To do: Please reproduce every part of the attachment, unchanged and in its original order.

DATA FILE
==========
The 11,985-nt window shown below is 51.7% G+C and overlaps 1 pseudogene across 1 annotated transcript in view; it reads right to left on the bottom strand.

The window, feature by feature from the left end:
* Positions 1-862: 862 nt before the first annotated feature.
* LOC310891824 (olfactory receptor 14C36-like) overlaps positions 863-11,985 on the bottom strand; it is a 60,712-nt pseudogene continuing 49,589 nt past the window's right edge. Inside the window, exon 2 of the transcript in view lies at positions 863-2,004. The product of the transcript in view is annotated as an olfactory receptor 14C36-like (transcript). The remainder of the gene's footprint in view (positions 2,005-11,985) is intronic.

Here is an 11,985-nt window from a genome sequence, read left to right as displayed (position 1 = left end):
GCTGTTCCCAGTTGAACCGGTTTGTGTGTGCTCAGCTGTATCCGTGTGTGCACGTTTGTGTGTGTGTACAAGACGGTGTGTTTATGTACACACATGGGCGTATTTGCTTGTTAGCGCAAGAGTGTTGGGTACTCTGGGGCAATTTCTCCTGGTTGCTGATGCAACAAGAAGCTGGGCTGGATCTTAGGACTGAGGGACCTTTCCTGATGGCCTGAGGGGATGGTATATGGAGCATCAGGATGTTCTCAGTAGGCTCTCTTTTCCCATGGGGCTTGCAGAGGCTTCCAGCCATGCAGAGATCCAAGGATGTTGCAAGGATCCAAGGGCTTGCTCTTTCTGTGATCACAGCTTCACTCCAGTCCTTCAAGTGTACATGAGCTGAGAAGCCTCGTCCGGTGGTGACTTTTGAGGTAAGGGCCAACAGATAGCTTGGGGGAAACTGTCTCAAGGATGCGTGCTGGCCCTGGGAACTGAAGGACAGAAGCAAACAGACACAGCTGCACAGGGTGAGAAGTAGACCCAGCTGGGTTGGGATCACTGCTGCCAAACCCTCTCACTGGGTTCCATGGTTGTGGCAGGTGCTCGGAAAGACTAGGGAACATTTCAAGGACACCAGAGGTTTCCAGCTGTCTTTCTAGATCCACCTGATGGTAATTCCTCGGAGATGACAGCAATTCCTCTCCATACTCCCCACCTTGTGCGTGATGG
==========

The 11,985-nt window shown below is 51.7% G+C and overlaps 1 pseudogene across 1 annotated transcript in view; it reads right to left on the bottom strand.

The window, feature by feature from the left end:
* Positions 1-862: 862 nt before the first annotated feature.
* LOC310891824 (olfactory receptor 14C36-like) overlaps positions 863-11,985 on the bottom strand; it is a 60,712-nt pseudogene continuing 49,589 nt past the window's right edge. Inside the window, exon 2 of the transcript in view lies at positions 863-2,004. The product of the transcript in view is annotated as an olfactory receptor 14C36-like (transcript). The remainder of the gene's footprint in view (positions 2,005-11,985) is intronic.

Here is an 11,985-nt window from a genome sequence, read left to right as displayed (position 1 = left end):
GCTGTTCCCAGTTGAACCGGTTTGTGTGTGCTCAGCTGTATCCGTGTGTGCACGTTTGTGTGTGTGTACAAGACGGTGTGTTTATGTACACACATGGGCGTATTTGCTTGTTAGCGCAAGAGTGTTGGGTACTCTGGGGCAATTTCTCCTGGTTGCTGATGCAACAAGAAGCTGGGCTGGATCTTAGGACTGAGGGACCTTTCCTGATGGCCTGAGGGGATGGTATATGGAGCATCAGGATGTTCTCAGTAGGCTCTCTTTTCCCATGGGGCTTGCAGAGGCTTCCAGCCATGCAGAGATCCAAGGATGTTGCAAGGATCCAAGGGCTTGCTCTTTCTGTGATCACAGCTTCACTCCAGTCCTTCAAGTGTACATGAGCTGAGAAGCCTCGTCCGGTGGTGACTTTTGAGGTAAGGGCCAACAGATAGCTTGGGGGAAACTGTCTCAAGGATGCGTGCTGGCCCTGGGAACTGAAGGACAGAAGCAAACAGACACAGCTGCACAGGGTGAGAAGTAGACCCAGCTGGGTTGGGATCACTGCTGCCAAACCCTCTCACTGGGTTCCATGGTTGTGGCAGGTGCTCGGAAAGACTAGGGAACATTTCAAGGACACCAGAGGTTTCCAGCTGTCTTTCTAGATCCACCTGATGGTAATTCCTCGGAGATGACAGCAATTCCTCTCCATACTCCCCACCTTGTGCGTGATGG